Question #de166

Sep 2, 2016

$0. \overline{3} = \frac{1}{3}$

Explanation:

Using the notation that a bar over a digit or string of digits denotes them repeating infinitely, let $x = 0. \overline{3}$

$\implies 10 x = 3. \overline{3}$

$\implies 10 x - x = 3. \overline{3} - 0. \overline{3}$

$\implies 9 x = 3$

$\therefore x = \frac{3}{9} = \frac{1}{3}$

This technique will actually work for converting any repeating decimal into a fraction. Suppose we have a repeating decimal $x = 0. \overline{{a}_{1} {a}_{2.} . . {a}_{n}}$ (that is, with $n$ repeating digits). We multiply $x$ by ${10}^{n}$, subtract $x$, and then divide by ${10}^{n} - 1$ to obtain the fractional form:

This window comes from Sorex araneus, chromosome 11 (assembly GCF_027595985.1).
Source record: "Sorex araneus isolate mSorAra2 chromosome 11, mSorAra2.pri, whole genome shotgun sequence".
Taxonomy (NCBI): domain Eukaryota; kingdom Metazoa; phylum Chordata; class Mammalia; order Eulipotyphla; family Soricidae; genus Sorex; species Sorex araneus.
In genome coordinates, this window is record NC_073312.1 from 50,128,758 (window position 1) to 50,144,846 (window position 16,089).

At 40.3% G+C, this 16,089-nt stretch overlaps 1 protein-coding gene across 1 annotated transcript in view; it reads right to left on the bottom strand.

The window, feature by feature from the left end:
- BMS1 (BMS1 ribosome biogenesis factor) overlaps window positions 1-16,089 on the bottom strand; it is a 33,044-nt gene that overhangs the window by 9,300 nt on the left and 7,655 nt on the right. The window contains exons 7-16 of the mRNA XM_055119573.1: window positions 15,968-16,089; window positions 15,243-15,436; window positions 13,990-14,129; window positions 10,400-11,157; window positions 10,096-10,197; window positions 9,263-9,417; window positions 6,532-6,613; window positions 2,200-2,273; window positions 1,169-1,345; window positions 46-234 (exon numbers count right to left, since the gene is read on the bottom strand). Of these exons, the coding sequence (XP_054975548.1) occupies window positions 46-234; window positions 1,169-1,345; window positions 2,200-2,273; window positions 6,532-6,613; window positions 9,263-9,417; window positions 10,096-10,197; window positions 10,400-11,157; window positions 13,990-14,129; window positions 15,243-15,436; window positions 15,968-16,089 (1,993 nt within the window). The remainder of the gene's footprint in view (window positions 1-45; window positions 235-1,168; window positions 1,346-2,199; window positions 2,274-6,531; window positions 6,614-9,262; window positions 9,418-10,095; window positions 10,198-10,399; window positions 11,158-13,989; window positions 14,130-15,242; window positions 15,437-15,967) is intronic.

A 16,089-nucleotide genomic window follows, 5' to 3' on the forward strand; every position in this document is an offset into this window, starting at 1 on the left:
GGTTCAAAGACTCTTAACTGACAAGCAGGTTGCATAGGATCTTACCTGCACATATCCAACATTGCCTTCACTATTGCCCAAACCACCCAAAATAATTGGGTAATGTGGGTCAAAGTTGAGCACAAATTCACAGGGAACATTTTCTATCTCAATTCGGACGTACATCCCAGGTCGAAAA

${10}^{n} x = {a}_{1} {a}_{2.} . . {a}_{n} . \overline{{a}_{1} {a}_{2.} . . {a}_{n}}$

$\implies {10}^{n} x - x = {a}_{1} {a}_{2.} . . {a}_{n} . \overline{{a}_{2} {a}_{2.} . . {a}_{n}} - 0. \overline{{a}_{1} {a}_{2.} . . {a}_{n}}$

$\implies x \left({10}^{n} - 1\right) = {a}_{1} {a}_{2.} . . {a}_{n}$

$\therefore x = \frac{{a}_{1} {a}_{2.} . . {a}_{n}}{{10}^{n} - 1}$

Note that once we know the technique, we can skip to the end as a shortcut: $0. \overline{{a}_{1} {a}_{2.} . . {a}_{n}} = \frac{{a}_{1} {a}_{2.} . . {a}_{n}}{{10}^{n} - 1}$. In the given problem, only a single digit, $3$, is repeating, so the shortcut gives us: $0. \overline{3} = \frac{3}{{10}^{1} - 1} = \frac{3}{9} = \frac{1}{3}$.

We can also modify the technique to handle cases where the repeating portion does not begin until after a finite number of non-repeating digits, such as numbers like $0.1232323 \ldots = 0.1 \overline{23}$. The idea is still to multiply by an appropriate power of $10$ and then subtracting away the repeating portion. As an exercise, a student can try finding the fractional form of such a number.